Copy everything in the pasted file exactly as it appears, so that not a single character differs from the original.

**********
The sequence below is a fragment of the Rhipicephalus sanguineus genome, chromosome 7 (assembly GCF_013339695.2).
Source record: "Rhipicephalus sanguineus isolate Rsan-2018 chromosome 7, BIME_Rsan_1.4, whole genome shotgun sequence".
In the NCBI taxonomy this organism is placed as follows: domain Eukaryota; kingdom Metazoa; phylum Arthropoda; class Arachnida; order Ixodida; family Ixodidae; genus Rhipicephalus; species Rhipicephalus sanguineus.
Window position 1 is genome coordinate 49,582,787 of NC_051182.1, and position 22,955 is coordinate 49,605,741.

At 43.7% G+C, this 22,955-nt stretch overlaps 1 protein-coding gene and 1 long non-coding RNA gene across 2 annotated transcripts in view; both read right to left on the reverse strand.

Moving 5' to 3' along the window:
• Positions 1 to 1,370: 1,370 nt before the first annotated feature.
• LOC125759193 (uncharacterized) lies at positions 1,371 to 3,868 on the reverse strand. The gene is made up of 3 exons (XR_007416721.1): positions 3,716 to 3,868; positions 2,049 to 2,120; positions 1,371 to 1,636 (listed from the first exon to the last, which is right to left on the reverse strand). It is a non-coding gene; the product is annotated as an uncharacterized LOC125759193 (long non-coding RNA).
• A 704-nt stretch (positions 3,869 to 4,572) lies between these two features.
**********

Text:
The sequence below is a fragment of the Rhipicephalus sanguineus genome, chromosome 7 (assembly GCF_013339695.2).
Source record: "Rhipicephalus sanguineus isolate Rsan-2018 chromosome 7, BIME_Rsan_1.4, whole genome shotgun sequence".
In the NCBI taxonomy this organism is placed as follows: domain Eukaryota; kingdom Metazoa; phylum Arthropoda; class Arachnida; order Ixodida; family Ixodidae; genus Rhipicephalus; species Rhipicephalus sanguineus.
Window position 1 is genome coordinate 49,582,787 of NC_051182.1, and position 22,955 is coordinate 49,605,741.

At 43.7% G+C, this 22,955-nt stretch overlaps 1 protein-coding gene and 1 long non-coding RNA gene across 2 annotated transcripts in view; both read right to left on the reverse strand.

Moving 5' to 3' along the window:
• Positions 1 to 1,370: 1,370 nt before the first annotated feature.
• LOC125759193 (uncharacterized) lies at positions 1,371 to 3,868 on the reverse strand. The gene is made up of 3 exons (XR_007416721.1): positions 3,716 to 3,868; positions 2,049 to 2,120; positions 1,371 to 1,636 (listed from the first exon to the last, which is right to left on the reverse strand). It is a non-coding gene; the product is annotated as an uncharacterized LOC125759193 (long non-coding RNA).
• A 704-nt stretch (positions 3,869 to 4,572) lies between these two features.